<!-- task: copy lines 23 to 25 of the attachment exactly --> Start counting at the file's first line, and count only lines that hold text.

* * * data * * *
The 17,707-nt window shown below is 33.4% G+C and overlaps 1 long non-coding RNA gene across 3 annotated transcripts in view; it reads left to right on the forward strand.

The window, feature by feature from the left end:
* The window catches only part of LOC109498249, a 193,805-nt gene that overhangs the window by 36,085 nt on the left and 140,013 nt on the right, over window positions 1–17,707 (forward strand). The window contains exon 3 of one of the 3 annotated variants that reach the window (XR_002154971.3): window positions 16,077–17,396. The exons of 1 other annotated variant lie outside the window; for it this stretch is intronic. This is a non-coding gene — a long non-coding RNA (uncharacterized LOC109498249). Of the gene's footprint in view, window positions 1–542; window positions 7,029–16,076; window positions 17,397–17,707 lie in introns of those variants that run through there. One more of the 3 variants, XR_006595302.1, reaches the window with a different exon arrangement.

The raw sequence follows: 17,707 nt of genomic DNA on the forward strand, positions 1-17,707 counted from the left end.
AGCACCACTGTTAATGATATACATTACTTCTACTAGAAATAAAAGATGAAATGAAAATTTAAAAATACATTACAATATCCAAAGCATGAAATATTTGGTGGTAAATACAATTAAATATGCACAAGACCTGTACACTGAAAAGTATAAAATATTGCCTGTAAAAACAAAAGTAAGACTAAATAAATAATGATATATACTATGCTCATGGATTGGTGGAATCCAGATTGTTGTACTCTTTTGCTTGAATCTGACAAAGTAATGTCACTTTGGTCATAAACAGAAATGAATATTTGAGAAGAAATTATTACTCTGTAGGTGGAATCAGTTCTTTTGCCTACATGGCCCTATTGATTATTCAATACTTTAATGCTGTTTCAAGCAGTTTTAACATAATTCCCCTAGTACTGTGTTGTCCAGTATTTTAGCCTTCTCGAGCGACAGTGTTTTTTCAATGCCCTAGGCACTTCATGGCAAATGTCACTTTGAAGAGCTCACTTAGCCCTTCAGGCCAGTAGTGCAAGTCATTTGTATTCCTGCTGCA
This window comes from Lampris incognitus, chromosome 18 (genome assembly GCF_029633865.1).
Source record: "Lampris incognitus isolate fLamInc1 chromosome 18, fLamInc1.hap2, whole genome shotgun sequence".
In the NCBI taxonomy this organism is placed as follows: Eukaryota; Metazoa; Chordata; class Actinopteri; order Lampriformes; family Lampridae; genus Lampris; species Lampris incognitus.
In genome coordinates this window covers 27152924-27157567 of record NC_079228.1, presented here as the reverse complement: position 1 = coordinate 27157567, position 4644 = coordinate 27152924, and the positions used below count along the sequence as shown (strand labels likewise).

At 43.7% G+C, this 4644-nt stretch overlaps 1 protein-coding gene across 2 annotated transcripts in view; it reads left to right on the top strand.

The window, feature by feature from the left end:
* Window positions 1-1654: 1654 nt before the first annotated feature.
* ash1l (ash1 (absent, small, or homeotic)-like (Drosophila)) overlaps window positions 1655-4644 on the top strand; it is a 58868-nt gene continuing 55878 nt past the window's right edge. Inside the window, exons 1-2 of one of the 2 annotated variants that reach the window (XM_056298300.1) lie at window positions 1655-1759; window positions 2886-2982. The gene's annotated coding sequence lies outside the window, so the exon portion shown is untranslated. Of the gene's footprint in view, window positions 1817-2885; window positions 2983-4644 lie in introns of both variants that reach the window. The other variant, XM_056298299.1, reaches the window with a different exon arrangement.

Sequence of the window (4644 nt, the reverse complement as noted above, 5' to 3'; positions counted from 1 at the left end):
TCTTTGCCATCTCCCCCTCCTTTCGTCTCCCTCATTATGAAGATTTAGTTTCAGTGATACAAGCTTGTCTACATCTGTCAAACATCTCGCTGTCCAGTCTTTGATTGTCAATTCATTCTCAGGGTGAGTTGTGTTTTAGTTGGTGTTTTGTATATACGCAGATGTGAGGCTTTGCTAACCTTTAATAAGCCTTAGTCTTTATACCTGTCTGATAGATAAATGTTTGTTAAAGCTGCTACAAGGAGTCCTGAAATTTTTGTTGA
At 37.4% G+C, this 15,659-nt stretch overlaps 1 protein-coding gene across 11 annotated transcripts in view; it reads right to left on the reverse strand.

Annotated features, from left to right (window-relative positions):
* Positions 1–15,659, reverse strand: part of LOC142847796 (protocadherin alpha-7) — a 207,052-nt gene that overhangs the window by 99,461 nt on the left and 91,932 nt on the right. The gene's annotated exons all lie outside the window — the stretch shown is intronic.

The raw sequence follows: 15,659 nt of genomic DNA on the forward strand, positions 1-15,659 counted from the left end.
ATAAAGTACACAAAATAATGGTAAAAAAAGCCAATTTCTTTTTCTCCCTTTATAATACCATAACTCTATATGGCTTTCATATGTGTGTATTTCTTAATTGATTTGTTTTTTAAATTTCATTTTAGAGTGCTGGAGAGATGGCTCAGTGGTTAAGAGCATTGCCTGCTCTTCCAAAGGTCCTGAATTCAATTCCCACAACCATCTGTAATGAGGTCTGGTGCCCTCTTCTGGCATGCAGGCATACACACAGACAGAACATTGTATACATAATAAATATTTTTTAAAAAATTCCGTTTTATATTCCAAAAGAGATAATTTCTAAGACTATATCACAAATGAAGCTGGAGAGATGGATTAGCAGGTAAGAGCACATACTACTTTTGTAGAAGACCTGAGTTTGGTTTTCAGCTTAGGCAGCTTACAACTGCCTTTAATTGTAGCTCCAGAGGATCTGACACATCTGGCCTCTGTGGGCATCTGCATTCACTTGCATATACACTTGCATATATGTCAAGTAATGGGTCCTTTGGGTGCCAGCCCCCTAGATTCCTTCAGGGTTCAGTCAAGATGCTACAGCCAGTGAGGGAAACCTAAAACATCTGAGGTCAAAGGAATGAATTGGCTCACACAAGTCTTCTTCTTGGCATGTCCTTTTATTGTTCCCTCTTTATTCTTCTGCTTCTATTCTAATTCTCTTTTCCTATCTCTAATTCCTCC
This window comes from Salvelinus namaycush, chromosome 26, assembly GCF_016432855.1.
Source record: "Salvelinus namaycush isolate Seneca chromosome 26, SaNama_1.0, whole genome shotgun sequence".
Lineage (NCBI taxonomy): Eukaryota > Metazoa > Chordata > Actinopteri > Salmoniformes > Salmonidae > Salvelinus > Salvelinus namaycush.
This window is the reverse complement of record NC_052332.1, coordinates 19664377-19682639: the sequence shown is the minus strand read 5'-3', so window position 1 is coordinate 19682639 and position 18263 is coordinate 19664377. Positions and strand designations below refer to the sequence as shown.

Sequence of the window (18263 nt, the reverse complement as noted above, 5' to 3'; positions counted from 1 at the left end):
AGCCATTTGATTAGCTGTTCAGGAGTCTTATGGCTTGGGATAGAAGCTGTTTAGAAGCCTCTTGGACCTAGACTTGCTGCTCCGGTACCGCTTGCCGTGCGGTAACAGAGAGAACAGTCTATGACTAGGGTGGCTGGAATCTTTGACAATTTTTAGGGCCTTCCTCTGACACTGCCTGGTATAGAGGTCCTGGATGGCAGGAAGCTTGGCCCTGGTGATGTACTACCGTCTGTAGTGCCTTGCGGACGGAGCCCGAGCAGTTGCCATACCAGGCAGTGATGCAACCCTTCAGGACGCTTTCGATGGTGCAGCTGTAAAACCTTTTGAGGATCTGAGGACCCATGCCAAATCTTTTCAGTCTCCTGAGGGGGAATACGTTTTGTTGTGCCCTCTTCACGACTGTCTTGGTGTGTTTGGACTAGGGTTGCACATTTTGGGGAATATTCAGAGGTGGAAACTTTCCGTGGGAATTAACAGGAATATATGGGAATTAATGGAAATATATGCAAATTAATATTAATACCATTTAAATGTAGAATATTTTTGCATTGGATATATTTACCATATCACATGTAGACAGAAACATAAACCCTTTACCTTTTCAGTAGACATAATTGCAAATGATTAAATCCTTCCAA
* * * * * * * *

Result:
Lineage (NCBI taxonomy): Eukaryota > Metazoa > Chordata > Actinopteri > Salmoniformes > Salmonidae > Salvelinus > Salvelinus namaycush.
This window is the reverse complement of record NC_052332.1, coordinates 19664377-19682639: the sequence shown is the minus strand read 5'-3', so window position 1 is coordinate 19682639 and position 18263 is coordinate 19664377. Positions and strand designations below refer to the sequence as shown.

Sequence of the window (18263 nt, the reverse complement as noted above, 5' to 3'; positions counted from 1 at the left end):